Figure 2: Phaco tip (Arrow) moving toward the chopper with the ultrasonic energy

Click here to view
Figure 3: Creation of chop in the epinucleus

Click here to view
Figure 4: Creation of chop in the epinucleus

Click here to view
Figure 5: Multiple chops in the epinucleus with the separation of the hard central core of the nucleus from the epinucleus

Click here to view







The present technique was successfully performed in 52 eyes of 48 patients, over a period of 3 months. None of the patients had zonular dehiscence or posterior capsular rupture. In 40 eyes, the cornea was clear on the 1st postoperative day, while in 12 eyes, the cornea cleared on the 4th postoperative day. Visual acuity improved to 20/20 (corrected distance visual acuity) at the end of the 3-week follow-up.


  Discussion Top


Chop techniques are useful for fast and safe phacoemulsification of the nucleus in the capsular bag. Various techniques described for chopping of the nucleus involve separation of the nucleus with a chopper and phaco tip, which causes stress on the capsular bag and zonules. Furthermore, chopping maneuvers that separate nuclear pieces in the bag increase the stress factor on the zonules and may lead to zonular dehiscence. This particularly occurs in hard cataracts with a brown or black nucleus. These nuclei have leathery fibers that are difficult to separate, and the posterior plate of such nuclei is difficult to crack. Due to the absence of a posterior capsular cushion, any attempt to crack the posterior plate near the posterior capsule could cause posterior capsular rupture.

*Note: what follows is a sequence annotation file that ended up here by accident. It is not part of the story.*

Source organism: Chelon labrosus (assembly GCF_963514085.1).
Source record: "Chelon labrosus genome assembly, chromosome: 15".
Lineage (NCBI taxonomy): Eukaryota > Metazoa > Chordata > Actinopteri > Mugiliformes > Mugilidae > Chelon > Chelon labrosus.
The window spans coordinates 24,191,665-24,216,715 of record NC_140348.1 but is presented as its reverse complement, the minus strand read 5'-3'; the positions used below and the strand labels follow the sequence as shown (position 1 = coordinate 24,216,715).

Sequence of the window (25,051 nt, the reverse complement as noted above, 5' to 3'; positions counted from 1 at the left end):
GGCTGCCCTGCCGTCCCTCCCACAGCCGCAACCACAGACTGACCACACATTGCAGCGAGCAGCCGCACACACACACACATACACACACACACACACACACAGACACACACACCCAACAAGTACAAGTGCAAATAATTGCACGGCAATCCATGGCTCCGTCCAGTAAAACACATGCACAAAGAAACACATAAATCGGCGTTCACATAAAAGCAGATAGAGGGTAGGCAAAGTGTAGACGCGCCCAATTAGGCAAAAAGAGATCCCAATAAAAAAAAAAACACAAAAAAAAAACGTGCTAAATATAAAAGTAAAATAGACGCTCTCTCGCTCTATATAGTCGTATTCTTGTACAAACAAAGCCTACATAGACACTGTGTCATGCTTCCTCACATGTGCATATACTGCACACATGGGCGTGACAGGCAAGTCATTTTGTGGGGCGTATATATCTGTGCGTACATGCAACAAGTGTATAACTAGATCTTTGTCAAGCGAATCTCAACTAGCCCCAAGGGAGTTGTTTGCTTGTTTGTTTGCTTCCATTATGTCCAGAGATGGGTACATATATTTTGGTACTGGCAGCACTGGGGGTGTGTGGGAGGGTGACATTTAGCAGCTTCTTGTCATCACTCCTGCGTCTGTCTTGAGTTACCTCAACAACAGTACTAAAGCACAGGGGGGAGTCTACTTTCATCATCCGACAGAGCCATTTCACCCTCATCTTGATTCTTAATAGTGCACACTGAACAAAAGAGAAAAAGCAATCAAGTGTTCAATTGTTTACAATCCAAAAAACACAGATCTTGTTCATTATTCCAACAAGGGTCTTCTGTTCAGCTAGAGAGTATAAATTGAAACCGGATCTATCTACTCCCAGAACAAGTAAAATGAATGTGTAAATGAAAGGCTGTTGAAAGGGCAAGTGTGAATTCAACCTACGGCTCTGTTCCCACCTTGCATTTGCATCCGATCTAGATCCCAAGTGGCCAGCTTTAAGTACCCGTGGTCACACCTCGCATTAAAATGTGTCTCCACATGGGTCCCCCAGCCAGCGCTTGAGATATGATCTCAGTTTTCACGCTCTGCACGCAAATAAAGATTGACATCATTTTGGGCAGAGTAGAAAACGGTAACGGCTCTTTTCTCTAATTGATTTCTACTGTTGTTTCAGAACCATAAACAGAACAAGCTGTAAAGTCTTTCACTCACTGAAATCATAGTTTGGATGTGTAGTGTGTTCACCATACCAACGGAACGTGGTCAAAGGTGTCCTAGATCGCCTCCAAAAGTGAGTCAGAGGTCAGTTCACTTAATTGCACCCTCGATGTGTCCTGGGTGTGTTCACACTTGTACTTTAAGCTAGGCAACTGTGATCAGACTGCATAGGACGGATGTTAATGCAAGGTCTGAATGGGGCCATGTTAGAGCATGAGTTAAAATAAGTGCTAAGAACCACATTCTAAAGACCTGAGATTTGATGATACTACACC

The flower petal chop technique of separation of the epinucleus from the central hard core of the nucleus was followed per the “woodcutter” technique described by Dr. Mahatme. (Mahatme VH. “Woodcutter technique splits hard nuclei effectively,” Ocular Surgery News, September 1, 2001). Whenever a woodcutter wants to divide a wooden log into two vertical pieces, he nails a chisel at a point and then starts hammering the log with an axe some distance away from the chisel. He continues to hammer in the direction of the chisel, and when he is about to approach it, the log suddenly breaks into two vertical pieces. The same principle is followed in this technique, wherein the epinucleus is divided in the flower petal form, leading to the separation of epinucleus from the central hard core of the lens.

The woodcutter technique was proven to be helpful in the through and through division of all grades of nuclei. In the flower petal chop, complete division of the nucleus was not performed. We aimed to separate the nucleus from the epinucleus.